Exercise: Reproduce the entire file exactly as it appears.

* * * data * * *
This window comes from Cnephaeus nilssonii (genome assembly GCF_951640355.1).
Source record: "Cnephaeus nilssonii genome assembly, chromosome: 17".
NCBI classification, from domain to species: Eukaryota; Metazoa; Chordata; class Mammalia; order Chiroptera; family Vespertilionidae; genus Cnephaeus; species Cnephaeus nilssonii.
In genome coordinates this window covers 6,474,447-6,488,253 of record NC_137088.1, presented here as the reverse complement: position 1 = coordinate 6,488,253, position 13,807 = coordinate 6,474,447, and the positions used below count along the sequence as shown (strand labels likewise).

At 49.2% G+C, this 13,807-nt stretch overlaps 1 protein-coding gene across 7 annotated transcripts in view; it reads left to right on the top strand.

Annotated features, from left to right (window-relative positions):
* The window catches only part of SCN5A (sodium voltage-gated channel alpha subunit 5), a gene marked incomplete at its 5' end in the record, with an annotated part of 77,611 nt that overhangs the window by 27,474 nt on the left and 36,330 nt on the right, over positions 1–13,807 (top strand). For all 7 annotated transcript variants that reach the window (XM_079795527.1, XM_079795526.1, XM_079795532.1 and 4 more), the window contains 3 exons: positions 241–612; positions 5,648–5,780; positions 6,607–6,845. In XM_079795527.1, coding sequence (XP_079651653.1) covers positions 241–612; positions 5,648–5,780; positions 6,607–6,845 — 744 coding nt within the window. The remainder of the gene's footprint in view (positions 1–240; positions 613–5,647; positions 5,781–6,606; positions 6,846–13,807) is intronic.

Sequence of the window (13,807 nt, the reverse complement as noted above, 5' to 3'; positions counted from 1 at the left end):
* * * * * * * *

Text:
This window comes from Cnephaeus nilssonii (genome assembly GCF_951640355.1).
Source record: "Cnephaeus nilssonii genome assembly, chromosome: 17".
NCBI classification, from domain to species: Eukaryota; Metazoa; Chordata; class Mammalia; order Chiroptera; family Vespertilionidae; genus Cnephaeus; species Cnephaeus nilssonii.
In genome coordinates this window covers 6,474,447-6,488,253 of record NC_137088.1, presented here as the reverse complement: position 1 = coordinate 6,488,253, position 13,807 = coordinate 6,474,447, and the positions used below count along the sequence as shown (strand labels likewise).

At 49.2% G+C, this 13,807-nt stretch overlaps 1 protein-coding gene across 7 annotated transcripts in view; it reads left to right on the top strand.

Annotated features, from left to right (window-relative positions):
* The window catches only part of SCN5A (sodium voltage-gated channel alpha subunit 5), a gene marked incomplete at its 5' end in the record, with an annotated part of 77,611 nt that overhangs the window by 27,474 nt on the left and 36,330 nt on the right, over positions 1–13,807 (top strand). For all 7 annotated transcript variants that reach the window (XM_079795527.1, XM_079795526.1, XM_079795532.1 and 4 more), the window contains 3 exons: positions 241–612; positions 5,648–5,780; positions 6,607–6,845. In XM_079795527.1, coding sequence (XP_079651653.1) covers positions 241–612; positions 5,648–5,780; positions 6,607–6,845 — 744 coding nt within the window. The remainder of the gene's footprint in view (positions 1–240; positions 613–5,647; positions 5,781–6,606; positions 6,846–13,807) is intronic.

Sequence of the window (13,807 nt, the reverse complement as noted above, 5' to 3'; positions counted from 1 at the left end):